|CESCA Day Main||Schedule||Program (in pdf)||Pictures||Video|
April 20, 2013 (Sat) 9:45am - 5:15pm
Brush Mountain Room (3rdFloor) in Squires Student Center
at Virginia Tech Blacksburg Campus
The 4th annual CESCA Day was held this year on Saturday, April 20, on the Blacksburg campus. The day consisted of research presentations, poster sessions, and other events. The keynote address was provided by Kevin Bowyer, Department Chair of Computer Science & Engineering at the University of Notre Dame.
CESCA Best Presentation: You are encouraged to participate in the “Best Presentation” competition if you are eligible (having published a conference or journal paper in the past year). The competition has two rounds. In Round 1, students pitch their research in 2-minute, no-slides talks (elevator speeches). Selected finalists will compete in Round 2 where they give 10-minute, slide-driven presentations. The best presenter will be given an award, and a $100 gift card.
CESCA Outstanding Student Award: If you are eligible for the “CESCA Outstanding Student Award” (having published 5 first-author conference or journal papers), please notify the Award Chair, Dr. Chao Wang (Email). The winner(s) of this award will be chosen by the CESCA faculty members.
CESCA Day Best Poster Award: Students who participate in the poster sessions during our annual CESCA Day event will be eligible for competing for this award. The winner -- one per year -- will be decided jointly by the CESCA faculty members.
CESCA Outstanding Service Award: Students who have made significant contributions to improving the academic, research, educational, and social environment of CESCA will be eligible for competing for this award. The recipient -- one per year -- will be decided jointly by the CESCA faculty members.
The Effect of Contact Lenses on Iris Recognition Accuracy
Abstract: This talk will (a) introduce iris recognition as a means of verifying a person’s identity, (b) outline how contact lenses affect the accuracy of iris recognition, and (c) discuss results of algorithms developed to automatically detect whether or not the eye in an iris image is wearing a contact lens. We consider clear, prescription contact lenses, as well as “cosmetic” or “textured” lenses. Automatic detection of the presence of textured lenses is especially important because they can be used to "spoof" identity verification. This talk should be understandable to persons not working in biometrics or computer vision.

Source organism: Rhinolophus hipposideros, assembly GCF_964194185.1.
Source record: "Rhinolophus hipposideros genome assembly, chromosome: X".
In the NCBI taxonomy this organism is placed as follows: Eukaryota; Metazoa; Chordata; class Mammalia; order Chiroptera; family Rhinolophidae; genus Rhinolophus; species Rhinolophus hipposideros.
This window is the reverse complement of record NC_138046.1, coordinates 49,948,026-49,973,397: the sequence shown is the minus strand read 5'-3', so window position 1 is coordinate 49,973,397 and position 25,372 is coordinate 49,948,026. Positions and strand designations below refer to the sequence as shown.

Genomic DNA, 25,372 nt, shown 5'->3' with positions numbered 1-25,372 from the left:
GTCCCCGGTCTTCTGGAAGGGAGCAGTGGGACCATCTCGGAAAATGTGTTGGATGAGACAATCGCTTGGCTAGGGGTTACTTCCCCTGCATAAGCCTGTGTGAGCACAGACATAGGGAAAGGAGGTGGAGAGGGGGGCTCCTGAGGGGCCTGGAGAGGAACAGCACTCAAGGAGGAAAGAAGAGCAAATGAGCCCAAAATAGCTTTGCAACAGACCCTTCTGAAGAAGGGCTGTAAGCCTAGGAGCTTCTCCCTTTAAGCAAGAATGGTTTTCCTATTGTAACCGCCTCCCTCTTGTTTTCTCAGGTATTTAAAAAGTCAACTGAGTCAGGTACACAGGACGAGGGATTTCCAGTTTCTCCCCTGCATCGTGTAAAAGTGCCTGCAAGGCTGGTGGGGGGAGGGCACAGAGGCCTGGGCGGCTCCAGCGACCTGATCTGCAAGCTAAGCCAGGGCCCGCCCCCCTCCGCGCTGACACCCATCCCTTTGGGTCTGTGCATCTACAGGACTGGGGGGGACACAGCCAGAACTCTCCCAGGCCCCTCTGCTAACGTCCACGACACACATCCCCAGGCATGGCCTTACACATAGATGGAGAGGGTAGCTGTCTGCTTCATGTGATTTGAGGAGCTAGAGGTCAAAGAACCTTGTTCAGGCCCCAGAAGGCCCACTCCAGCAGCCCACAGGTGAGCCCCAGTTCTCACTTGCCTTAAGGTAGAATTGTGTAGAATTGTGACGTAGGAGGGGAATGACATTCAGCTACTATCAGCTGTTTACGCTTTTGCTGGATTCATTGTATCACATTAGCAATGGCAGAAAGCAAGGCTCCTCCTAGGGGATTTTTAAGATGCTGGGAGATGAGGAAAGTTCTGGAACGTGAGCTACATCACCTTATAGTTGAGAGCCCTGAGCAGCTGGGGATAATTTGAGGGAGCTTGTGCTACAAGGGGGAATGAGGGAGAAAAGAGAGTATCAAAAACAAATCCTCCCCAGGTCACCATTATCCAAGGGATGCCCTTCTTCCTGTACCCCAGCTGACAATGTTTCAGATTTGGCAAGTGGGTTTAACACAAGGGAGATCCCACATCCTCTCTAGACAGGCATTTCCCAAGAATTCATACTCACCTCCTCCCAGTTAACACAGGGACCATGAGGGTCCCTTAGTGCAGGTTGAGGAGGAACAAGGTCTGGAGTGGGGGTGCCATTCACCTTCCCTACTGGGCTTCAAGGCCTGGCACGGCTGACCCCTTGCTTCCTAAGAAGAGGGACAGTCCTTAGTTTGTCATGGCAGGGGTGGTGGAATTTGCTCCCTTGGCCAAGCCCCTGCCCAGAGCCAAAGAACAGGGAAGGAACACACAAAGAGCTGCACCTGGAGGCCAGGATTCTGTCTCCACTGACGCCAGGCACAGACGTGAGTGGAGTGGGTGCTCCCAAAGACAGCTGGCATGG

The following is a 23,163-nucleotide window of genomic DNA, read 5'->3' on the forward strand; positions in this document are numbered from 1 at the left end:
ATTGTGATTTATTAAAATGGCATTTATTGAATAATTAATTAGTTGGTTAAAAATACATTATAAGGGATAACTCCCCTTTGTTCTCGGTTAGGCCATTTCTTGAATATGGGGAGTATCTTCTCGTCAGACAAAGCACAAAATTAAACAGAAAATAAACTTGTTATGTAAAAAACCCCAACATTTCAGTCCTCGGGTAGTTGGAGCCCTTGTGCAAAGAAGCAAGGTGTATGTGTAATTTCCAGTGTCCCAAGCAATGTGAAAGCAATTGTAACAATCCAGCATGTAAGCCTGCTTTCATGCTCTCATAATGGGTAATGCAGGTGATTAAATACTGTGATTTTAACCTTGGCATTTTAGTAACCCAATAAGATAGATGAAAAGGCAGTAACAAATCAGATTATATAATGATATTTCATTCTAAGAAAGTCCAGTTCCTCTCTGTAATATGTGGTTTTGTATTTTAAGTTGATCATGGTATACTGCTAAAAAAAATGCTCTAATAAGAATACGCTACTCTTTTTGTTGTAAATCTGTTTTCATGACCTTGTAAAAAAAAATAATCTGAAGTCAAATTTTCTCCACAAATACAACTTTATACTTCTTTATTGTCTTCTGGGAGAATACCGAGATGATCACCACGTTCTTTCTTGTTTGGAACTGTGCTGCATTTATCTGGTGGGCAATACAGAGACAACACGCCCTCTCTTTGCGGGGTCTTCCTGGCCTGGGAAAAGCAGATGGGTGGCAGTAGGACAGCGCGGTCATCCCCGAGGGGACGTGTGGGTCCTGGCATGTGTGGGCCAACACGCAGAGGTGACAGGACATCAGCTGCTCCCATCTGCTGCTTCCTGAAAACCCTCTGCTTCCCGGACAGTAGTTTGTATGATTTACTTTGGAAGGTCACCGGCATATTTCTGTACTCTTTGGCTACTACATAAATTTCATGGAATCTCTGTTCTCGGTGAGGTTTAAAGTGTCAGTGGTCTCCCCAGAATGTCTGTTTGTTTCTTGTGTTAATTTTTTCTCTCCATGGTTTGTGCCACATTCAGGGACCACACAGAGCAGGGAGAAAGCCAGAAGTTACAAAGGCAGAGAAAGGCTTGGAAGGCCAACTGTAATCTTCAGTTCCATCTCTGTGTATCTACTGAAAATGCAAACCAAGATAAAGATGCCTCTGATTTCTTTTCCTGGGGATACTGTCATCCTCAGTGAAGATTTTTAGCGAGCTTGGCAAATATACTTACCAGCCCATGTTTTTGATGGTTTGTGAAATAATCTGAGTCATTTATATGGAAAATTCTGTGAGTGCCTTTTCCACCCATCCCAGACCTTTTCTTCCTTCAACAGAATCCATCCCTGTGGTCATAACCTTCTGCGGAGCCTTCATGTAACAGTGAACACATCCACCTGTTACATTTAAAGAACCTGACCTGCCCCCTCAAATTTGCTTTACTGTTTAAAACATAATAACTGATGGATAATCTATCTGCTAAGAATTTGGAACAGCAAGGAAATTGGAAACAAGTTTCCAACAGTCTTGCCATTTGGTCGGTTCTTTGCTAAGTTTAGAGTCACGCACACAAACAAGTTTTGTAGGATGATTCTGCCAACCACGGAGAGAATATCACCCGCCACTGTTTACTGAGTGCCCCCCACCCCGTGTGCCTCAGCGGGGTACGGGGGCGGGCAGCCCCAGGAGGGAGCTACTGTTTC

Speaker: Kevin Bowyer is the Schubmehl-Prein Professor and the Department Chair of the Department of Computer Science and Engineering at the University of Notre Dame. He has made advances in many areas of biometrics research, including iris recognition, face recognition, and multi-biometric methods. His research group has been active in support of a variety of government-sponsored biometrics programs, including the Human ID Gait Challenge, the Face Recognition Grand challenge, the Iris Challenge Evaluation, the Face Recognition Vendor Test 2006, and the Multiple Biometric Grand Challenge.
Professor Bowyer has served as Editor-in-Chief of the IEEE Transactions on Pattern Analysis and Machine Intelligence and of the IEEE Biometrics Compendium. He also served as the General Chair of the 2007, 2008 and 2009 IEEE International Conference on Biometrics Theory Applications and Systems, and the 2011 International Joint Conference on Biometrics, and as Program Chair of the 2011 Automatic Face and Gesture Recognition conference.
Professor Bowyer is a Fellow of the IAPR and of the IEEE and a Golden Core Member of the IEEE Computer Society. His latest book is the Handbook of Iris Recognition.